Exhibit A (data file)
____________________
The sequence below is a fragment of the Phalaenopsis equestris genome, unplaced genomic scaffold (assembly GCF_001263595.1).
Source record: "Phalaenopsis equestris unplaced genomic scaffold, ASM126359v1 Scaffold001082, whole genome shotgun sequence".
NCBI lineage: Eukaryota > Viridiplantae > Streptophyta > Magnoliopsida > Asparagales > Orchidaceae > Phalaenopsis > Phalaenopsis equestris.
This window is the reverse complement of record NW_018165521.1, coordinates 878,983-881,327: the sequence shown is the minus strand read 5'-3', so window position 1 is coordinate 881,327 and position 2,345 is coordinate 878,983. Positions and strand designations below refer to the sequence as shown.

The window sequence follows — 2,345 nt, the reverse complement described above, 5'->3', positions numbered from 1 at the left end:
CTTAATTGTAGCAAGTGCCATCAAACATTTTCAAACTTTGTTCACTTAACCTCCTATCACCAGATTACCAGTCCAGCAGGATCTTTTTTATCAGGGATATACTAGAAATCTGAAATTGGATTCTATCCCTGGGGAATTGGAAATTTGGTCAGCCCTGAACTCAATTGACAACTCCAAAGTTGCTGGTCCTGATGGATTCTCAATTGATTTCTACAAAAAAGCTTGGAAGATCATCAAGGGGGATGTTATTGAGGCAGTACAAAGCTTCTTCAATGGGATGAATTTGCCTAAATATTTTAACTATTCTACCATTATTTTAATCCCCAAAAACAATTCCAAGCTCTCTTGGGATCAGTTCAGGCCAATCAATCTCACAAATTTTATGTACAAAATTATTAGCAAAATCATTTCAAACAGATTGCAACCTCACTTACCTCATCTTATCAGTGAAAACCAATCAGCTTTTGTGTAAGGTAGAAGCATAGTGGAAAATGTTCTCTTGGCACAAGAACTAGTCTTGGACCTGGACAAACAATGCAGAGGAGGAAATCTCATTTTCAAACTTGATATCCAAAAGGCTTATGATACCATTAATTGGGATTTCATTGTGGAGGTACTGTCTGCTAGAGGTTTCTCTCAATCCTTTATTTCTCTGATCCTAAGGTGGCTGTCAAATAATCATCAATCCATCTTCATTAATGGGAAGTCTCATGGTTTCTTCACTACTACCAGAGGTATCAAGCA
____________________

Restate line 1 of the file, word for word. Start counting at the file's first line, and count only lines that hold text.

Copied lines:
The sequence below is a fragment of the Phalaenopsis equestris genome, unplaced genomic scaffold (assembly GCF_001263595.1).